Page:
Migrants should not be sacrificed for the nation's well-being
14 April 2020

A rubber dinghy packed with people (Photo: Darrin Zammit Lupi / JRS Europe).
Malta, 14 April 2020 – We are shocked at Malta’s announcement that our ports are closed to persons rescued at sea. This will result in either people stranded out at sea for days, possibly weeks, or in their return to Libya, where they will probably face atrocious human rights violations. It is unacceptable for Malta to exploit the COVID-19 pandemic to shelve its human rights obligations and endanger the lives of men, women and children.   

We fully appreciate the enormous challenges Malta is currently facing in securing public health. We also understand that, in order to protect the nation from this serious threat, Malta must adopt general measures that would otherwise be deemed unlawful due to their limitation of our fundamental human rights. Under these circumstances, it is also our collective duty to comply with these measures and cooperate with the authorities despite limitations imposed on, for example our rights to privacy and free movement. 

Yet we are also keen to underline that emergency scenarios do not grant Malta the authority to entirely shelve its human rights obligations. There are minimum standards that must always be met, a threshold that no State is ever permitted cross. We fear that Malta is exploiting the public health emergency to deprive migrants of their human dignity, adopting measures veiled as public health protection but having the effect of sacrificing migrants for Malta’s safety.  

International law is clear: under no circumstances is Malta permitted to return persons to a territory where their lives and safety would be at risk. A public health emergency does not allow Malta to abandon people out at sea as it does not exonerate Malta from its responsibility to ensure that rescued persons are not returned to Libya. On a moral level, the decision to close our ports clearly positions the nation’s safety, that may certainly be guaranteed through safe disembarkation and shelter measures, far above the lives of those men, women and children who fled their homes and are desperately attempting to reach safety. We find this approach unlawful and despicable.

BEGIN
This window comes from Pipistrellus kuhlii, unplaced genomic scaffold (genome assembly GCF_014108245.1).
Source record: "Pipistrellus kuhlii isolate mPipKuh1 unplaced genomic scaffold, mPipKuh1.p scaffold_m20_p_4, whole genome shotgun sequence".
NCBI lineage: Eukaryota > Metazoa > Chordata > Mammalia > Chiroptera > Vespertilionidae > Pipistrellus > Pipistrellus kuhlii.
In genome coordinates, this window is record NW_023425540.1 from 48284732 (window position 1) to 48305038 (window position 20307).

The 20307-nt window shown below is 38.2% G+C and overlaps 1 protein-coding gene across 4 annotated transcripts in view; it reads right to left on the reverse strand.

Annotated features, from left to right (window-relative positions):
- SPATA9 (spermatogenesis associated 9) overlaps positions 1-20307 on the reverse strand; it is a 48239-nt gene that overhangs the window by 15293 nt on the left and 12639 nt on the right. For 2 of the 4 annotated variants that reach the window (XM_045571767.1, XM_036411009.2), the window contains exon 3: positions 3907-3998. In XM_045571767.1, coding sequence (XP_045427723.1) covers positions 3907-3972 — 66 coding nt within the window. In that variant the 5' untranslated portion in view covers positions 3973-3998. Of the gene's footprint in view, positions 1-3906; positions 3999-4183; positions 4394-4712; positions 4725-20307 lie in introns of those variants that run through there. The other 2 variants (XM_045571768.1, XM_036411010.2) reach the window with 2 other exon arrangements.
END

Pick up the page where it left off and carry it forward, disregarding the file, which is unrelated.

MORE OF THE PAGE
Migrants are also being detained in breach of their fundamental human rights, the public health emergency further strengthening a detention regime that was last year declared to be illegal by Malta’s Courts. With returns to countries of origin and transfers to other EU Member States put on hold, the legal basis to detain hundreds of people is as thin as ever. Together with being manifestly illegal, the detention of hundreds in confined spaces with hardly any access to running water, fresh air, soap and privacy is a public health risk of enormous proportions. Alternatives do exist, yet it is not clear if the authorities have explored them in any way. Malta is responsible for the safety of all detained persons, yet again the authorities are excluding migrants from their understanding of ‘public health’. Again, this approach is unlawful and despicable.

We express our serious concern at the way migrants are treated as disposable members of our community. Whilst we appreciate Malta’s current challenges, we nonetheless insist that migrants must not be sacrificed for the nation’s wellbeing. National emergencies should be overcome with solidarity and compassion. We therefore urge Malta to ensure the rescue and disembarkation of persons within its responsibility and to revise the situation of hundreds of detained persons. 

Statement of the following NGO's working with migrants and refugees:

Aditus foundation

African Media Association in Malta

The Critical Institute

Cross Culture International Foundation 

Foundation for Shelter and Support to Migrants

Intergra Foundation

Jesuit Refugee Service (Malta)

KOPIN

Malta Emigrants' Commission 

Migrant Women Association Malta

People for Change Foundation

SOS Malta

Spark15







Press Contact Information
Sara Garcia
sara.garcia@jrs.net
+32 2 554 02 21